Divided Families

Divided Families: Technology-Guatemala City,710


NOTE: Video is available. This story is intended to run alongside the story slugged Technology-Los Angeles and Technology-Amigo Latino. The images for this story are taken from video.

Cronkite News Service

GUATEMALA CITY _ Pricila kept trying to explain to her two young children where their father had gone.

He went to the United States to work, she would tell them. No, he wouldn’t be home today, and not tomorrow, either. But he would come home some day.

“I had to be strong in front of them … I had to swallow my own tears so the kids wouldn’t cry,” said Pricila, who didn’t want to give her last name because her husband is in the United States illegally.

The first 15 days were the worst _ 15 days during which she didn’t hear a word from Feliciano. And then the news wasn’t good. Feliciano had been caught trying to swim across the Rio Grande and was sent back across the border into Mexico.

It was a month before he finally made it into the United States, first finding his way to Houston, then to Los Angeles and a job.

For the next three years, Pricila and Feliciano would communicate only by telephone. Feliciano promised he would visit, but the trip was too dangerous, and both grew tired of waiting.

A few weeks before Pricila’s 33rd birthday last year, Feliciano told her that he had found a way for them to see each other again. She should go to a place called Amigo Latino and bring the children and the rest of the family, he told her. They would be able to talk and see each other over a large-screen TV.

Pricila said she didn’t really understand how this high-tech meeting would work, but she was willing to give it a try.

It turned out to be more than she could have hoped for. Seeing her husband again was a relief for her, but a revelation for Jeffrey, 9, and Merilin, 5, who was too young when he left to remember her father.

For them, the teleconference brought their father to life.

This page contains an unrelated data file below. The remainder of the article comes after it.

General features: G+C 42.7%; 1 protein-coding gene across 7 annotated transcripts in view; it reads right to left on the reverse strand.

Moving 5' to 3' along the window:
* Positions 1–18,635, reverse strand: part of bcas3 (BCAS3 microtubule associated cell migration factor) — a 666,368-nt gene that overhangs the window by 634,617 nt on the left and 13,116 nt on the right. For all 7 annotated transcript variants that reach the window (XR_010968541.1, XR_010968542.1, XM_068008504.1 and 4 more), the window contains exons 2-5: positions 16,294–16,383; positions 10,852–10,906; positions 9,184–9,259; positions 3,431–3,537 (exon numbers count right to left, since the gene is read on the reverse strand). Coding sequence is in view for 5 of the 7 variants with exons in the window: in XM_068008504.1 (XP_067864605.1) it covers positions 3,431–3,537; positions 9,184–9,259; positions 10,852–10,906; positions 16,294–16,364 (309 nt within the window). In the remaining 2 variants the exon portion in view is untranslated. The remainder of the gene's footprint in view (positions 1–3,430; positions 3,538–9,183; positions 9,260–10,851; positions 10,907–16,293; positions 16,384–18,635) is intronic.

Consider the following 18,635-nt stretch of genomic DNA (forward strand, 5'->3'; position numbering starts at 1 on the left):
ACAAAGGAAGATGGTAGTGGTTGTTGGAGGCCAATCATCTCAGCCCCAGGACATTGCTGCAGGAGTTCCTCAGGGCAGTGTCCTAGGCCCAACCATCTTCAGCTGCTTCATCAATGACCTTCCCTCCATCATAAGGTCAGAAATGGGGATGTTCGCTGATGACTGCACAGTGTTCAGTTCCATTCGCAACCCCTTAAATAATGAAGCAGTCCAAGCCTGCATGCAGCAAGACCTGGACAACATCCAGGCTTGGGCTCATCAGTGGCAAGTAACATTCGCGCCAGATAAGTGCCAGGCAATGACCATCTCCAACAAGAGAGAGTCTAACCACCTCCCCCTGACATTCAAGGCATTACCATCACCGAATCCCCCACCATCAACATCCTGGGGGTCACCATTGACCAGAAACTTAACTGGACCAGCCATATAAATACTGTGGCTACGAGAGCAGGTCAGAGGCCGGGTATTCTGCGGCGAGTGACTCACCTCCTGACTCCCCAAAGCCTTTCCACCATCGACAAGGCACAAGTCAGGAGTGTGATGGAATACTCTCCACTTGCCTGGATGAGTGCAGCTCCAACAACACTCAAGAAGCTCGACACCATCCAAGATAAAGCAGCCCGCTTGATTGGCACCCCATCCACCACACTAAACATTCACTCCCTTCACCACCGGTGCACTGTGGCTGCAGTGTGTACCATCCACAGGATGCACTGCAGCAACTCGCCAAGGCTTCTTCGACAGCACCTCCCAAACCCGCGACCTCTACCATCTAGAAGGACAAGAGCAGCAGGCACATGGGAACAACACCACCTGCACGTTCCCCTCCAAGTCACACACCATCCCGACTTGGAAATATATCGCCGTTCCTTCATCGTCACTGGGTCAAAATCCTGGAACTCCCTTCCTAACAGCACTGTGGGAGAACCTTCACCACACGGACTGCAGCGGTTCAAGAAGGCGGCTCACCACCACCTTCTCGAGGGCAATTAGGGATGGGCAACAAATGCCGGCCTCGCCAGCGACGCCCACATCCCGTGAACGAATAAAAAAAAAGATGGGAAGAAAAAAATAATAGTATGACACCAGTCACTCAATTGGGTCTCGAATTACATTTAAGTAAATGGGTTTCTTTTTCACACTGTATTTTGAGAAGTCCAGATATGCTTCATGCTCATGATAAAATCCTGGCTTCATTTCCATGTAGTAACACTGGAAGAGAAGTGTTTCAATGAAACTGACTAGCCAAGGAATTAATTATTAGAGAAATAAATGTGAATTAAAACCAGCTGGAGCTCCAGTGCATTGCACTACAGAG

A few months later, when Feliciano arranged for a second video conference at Latino Amigo, this time on his 33rd birthday, Pricila eagerly agreed.

So on the morning of Oct. 20, Pricila, her children, and nine other relatives _ Feliciano’s mother and father-in-law, two sisters-in-law, four nieces and a nephew _ piled into a van and drove 20 minutes from their home in Guatemala City to the agency.

At Amigo Latino, they were ushered into a sparse meeting room and sat quietly before a 55-inch television screen, staring at their own reflections in the dark screen.

Suddenly, Feliciano’s face flashed before them, and the family burst out with “feliz cumpleaños” (happy birthday) in Spanish. They waved a happy birthday banner at him and grinned.

For an hour it was like that _ smiles and hurried explanations, awkward pauses and tears quickly wiped away.

“Daddy, hurry back home soon!” Jeffrey told his father near the end of the session.

“Even though I couldn’t actually hug him, I felt like I did,” Jeffrey said afterward. “I am very happy that I was able to see him. I don’t know when we’re going to see him again. He said maybe Christmas or New Years.”

As Pricila followed her family out of the room, her face was composed and she clutched a DVD in one hand.

She pronounced the experience, “muy bueno” _ very good.

“I feel happy and tranquil because I saw that he was OK,” Pricila said. “He was able to see his son and to see how big he’s gotten – his daughter too.”

She said that she and her husband together made the decision that he should illegally enter the United States. For years, the two of them earned a living making jeans out of their home in Guatemala. The business was doing well until 2001, Pricila said, when an earthquake in El Salvador, where they export their jeans, caused their buyers to cancel many of their orders.

There was no other option, she said. If they wanted to take care of their children, he would have to leave.

The years of separation have taught Pricila perspective and a certain amount of patience.

“He’s over there, and we’re over here,” she said. “It’s sad that he’s over there. With God’s help, we’ve been able to pass these years.”

And the years to come.


PHOTOS: Click thumbnails to see full-resolution images and download

Eduardo Calderon Cruz is only 19, but he oversees the daily operations of Amigo Latino in Guatemala City. (Cronkite News Service Photo Adrian Barrera)

Jeffrey holds up a birthday card for his father as his sister and mother wait for the video conference to begin. (Cronkite News Service Photo Adrian Barrera)

Feliciano waves to his family. (Cronkite News Service Photo Adrian Barrera)

Feliciano’s mother-in-law wipes away tears when she sees Feliciano for the first time in months. (Cronkite News Service Photo Adrian Barrera)

More than a dozen members of Feliciano’s family gather for the vide conference in the office of Amigo Latino in Guatemala City. (Cronkite News Service Photo Adrian Barrera)